Washington/Islamabad: After reprimanded by the International Monetary Fund (IMF) in the last week, there is a new financial crisis that haunts Pakistan. The senior arbitrator from the World Bank has ordered the Pakistan government to deposit a fine of whopping USD 5.975 billion. An international mining company had filed a case with the World Bank, regarding a mining project in Balochistan. The arbitrator ruled against Pakistan, and this has disgraced Pakistan, further, at the international level.
Imran Khan had made numerous promises, regarding the economic development, on becoming the Prime Minister of Pakistan. Not one of the signs has been fulfilled, and in fact, he is faced with the disgrace of retreating on some of them. The IMF sanctioned a loan of USD 6 billion to Pakistan, only a few days ago. But the IMF has laid down a condition that Pakistan should inculcate financial discipline in the systems.
The IMF had issued a stern warning to the Pakistan government along with the conditions. The reason for the poor state of Pakistan economy is lack of discipline in the economic policies, and this has increased, in Pakistan’s borrowing from within the country as well as other countries and financial institutions. The IMF warned that while this crisis is deepening, Pakistan’s foreign reserves are drying up and therefore, a significant financial crisis is staring Pakistan in the face.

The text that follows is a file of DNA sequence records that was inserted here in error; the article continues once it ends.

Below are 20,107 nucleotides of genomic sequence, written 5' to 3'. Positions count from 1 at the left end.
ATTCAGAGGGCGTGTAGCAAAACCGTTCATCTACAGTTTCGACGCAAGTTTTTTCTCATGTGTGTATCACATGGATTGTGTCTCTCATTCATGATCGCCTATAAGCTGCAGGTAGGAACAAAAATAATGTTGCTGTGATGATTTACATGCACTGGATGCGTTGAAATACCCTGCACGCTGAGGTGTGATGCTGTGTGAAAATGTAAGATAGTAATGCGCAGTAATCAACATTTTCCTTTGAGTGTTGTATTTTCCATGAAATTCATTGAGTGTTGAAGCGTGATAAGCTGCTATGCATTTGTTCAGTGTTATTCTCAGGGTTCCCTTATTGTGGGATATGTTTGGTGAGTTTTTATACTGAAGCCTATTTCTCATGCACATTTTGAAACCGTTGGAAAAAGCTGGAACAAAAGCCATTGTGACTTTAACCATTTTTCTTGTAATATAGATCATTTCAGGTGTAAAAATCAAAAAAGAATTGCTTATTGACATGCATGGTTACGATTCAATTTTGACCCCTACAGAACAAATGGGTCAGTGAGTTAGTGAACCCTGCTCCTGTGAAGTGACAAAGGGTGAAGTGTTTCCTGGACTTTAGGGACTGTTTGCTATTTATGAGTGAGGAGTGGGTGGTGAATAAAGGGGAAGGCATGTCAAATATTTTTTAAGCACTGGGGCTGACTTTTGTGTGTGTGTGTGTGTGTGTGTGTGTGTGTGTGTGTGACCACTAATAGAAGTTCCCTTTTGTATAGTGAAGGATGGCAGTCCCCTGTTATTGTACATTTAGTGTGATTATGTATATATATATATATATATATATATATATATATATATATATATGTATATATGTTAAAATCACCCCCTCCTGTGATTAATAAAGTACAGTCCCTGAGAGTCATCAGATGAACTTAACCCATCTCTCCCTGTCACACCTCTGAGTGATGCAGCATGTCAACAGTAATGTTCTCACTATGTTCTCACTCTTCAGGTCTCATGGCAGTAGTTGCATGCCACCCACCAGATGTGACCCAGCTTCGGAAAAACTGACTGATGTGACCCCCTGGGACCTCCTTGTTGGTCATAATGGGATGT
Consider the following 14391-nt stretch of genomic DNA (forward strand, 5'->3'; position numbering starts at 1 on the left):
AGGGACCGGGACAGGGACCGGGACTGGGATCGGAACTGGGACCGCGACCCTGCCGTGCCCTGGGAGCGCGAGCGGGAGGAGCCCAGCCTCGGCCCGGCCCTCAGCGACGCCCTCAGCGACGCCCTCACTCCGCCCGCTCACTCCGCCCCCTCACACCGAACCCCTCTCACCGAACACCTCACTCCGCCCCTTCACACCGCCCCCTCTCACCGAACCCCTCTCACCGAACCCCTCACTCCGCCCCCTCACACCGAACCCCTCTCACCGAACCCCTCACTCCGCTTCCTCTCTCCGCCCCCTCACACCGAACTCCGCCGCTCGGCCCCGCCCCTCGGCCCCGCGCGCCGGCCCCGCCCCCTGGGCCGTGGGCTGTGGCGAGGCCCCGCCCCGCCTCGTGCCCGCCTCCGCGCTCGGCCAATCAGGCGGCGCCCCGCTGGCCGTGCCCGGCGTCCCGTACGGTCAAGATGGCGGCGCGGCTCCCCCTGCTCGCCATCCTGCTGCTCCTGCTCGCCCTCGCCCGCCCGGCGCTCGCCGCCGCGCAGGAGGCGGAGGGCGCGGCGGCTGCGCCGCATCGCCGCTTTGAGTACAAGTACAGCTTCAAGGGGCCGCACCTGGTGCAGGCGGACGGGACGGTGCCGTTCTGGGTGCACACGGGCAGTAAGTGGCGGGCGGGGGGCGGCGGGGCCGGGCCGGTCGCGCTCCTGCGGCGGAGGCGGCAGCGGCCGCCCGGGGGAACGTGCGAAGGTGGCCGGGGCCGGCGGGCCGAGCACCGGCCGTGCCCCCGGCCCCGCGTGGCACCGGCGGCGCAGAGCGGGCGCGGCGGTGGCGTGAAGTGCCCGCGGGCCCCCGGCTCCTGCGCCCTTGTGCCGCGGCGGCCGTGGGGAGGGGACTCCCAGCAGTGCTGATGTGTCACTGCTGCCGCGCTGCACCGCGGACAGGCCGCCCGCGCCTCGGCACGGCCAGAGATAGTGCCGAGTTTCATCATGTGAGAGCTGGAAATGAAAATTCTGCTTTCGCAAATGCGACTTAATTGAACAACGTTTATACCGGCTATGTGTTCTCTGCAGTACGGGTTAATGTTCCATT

While this lashing out by the IMF is fresh, the fine imposed by the World Bank will take the Pakistan economy deeper into trouble. The Tethyan Copper Company formed by Canada and Chile, in 2011, had presented a proposal for the RekoDiq mines, in Balochistan. But the Balochistan government had rejected this proposal. The Pakistan courts too had sided the Balochistan government and dismissed the proposal of the concerned company.
The Tethyan Copper Company filed an appeal with the International Centre for Settlement of Investment Disputes (ICSID). The decision on this case filed in 2012, has been delivered after seven years and ICSID has asked the Pakistan government to deposit a fine of USD 5.9 billion. There is hardly USD 8 billion in the Pakistan reserves, and it is said that the country cannot survive for more than a month on this. Therefore, it is not possible for Pakistan to pay the fine in the current scenario.
But challenging an international institution like the World bank or disobeying its orders can prove to be detrimental for Pakistan’s economy. This could create obstacles in the future funding proposals submitted to the IMF and the World Bank.